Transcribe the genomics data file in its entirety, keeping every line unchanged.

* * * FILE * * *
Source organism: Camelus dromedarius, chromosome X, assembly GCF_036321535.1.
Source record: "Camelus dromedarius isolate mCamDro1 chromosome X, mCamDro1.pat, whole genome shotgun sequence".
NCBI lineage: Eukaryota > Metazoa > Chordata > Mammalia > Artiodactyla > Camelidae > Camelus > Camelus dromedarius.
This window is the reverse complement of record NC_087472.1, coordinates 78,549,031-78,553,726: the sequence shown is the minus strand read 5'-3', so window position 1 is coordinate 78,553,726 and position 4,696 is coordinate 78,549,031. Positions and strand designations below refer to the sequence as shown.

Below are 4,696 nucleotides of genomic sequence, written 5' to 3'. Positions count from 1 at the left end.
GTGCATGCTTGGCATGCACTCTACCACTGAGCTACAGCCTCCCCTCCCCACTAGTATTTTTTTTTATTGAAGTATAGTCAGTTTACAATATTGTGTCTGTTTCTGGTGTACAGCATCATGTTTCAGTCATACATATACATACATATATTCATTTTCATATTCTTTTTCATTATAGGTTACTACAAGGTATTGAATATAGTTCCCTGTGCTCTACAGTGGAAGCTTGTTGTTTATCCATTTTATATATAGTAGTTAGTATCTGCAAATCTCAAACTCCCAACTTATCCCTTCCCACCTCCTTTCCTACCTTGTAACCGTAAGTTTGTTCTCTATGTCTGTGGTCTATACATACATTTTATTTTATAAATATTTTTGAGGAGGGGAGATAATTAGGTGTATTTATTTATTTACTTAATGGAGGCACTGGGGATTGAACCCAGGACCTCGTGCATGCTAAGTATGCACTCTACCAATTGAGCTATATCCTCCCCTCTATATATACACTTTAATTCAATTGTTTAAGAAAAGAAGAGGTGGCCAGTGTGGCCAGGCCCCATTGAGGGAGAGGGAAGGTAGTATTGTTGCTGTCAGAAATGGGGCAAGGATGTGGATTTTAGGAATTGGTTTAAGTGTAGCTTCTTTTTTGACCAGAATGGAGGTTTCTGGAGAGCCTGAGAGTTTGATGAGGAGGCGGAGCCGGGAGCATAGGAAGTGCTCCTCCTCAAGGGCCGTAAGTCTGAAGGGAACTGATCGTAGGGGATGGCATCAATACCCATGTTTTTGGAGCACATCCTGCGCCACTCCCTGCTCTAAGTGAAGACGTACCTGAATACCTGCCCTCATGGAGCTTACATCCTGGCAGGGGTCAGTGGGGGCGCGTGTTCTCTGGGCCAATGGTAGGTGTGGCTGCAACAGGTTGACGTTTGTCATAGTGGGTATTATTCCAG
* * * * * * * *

Source organism: Camelus dromedarius, chromosome X, assembly GCF_036321535.1.
Source record: "Camelus dromedarius isolate mCamDro1 chromosome X, mCamDro1.pat, whole genome shotgun sequence".
NCBI lineage: Eukaryota > Metazoa > Chordata > Mammalia > Artiodactyla > Camelidae > Camelus > Camelus dromedarius.
This window is the reverse complement of record NC_087472.1, coordinates 78,549,031-78,553,726: the sequence shown is the minus strand read 5'-3', so window position 1 is coordinate 78,553,726 and position 4,696 is coordinate 78,549,031. Positions and strand designations below refer to the sequence as shown.

Below are 4,696 nucleotides of genomic sequence, written 5' to 3'. Positions count from 1 at the left end.
GTGCATGCTTGGCATGCACTCTACCACTGAGCTACAGCCTCCCCTCCCCACTAGTATTTTTTTTTATTGAAGTATAGTCAGTTTACAATATTGTGTCTGTTTCTGGTGTACAGCATCATGTTTCAGTCATACATATACATACATATATTCATTTTCATATTCTTTTTCATTATAGGTTACTACAAGGTATTGAATATAGTTCCCTGTGCTCTACAGTGGAAGCTTGTTGTTTATCCATTTTATATATAGTAGTTAGTATCTGCAAATCTCAAACTCCCAACTTATCCCTTCCCACCTCCTTTCCTACCTTGTAACCGTAAGTTTGTTCTCTATGTCTGTGGTCTATACATACATTTTATTTTATAAATATTTTTGAGGAGGGGAGATAATTAGGTGTATTTATTTATTTACTTAATGGAGGCACTGGGGATTGAACCCAGGACCTCGTGCATGCTAAGTATGCACTCTACCAATTGAGCTATATCCTCCCCTCTATATATACACTTTAATTCAATTGTTTAAGAAAAGAAGAGGTGGCCAGTGTGGCCAGGCCCCATTGAGGGAGAGGGAAGGTAGTATTGTTGCTGTCAGAAATGGGGCAAGGATGTGGATTTTAGGAATTGGTTTAAGTGTAGCTTCTTTTTTGACCAGAATGGAGGTTTCTGGAGAGCCTGAGAGTTTGATGAGGAGGCGGAGCCGGGAGCATAGGAAGTGCTCCTCCTCAAGGGCCGTAAGTCTGAAGGGAACTGATCGTAGGGGATGGCATCAATACCCATGTTTTTGGAGCACATCCTGCGCCACTCCCTGCTCTAAGTGAAGACGTACCTGAATACCTGCCCTCATGGAGCTTACATCCTGGCAGGGGTCAGTGGGGGCGCGTGTTCTCTGGGCCAATGGTAGGTGTGGCTGCAACAGGTTGACGTTTGTCATAGTGGGTATTATTCCAG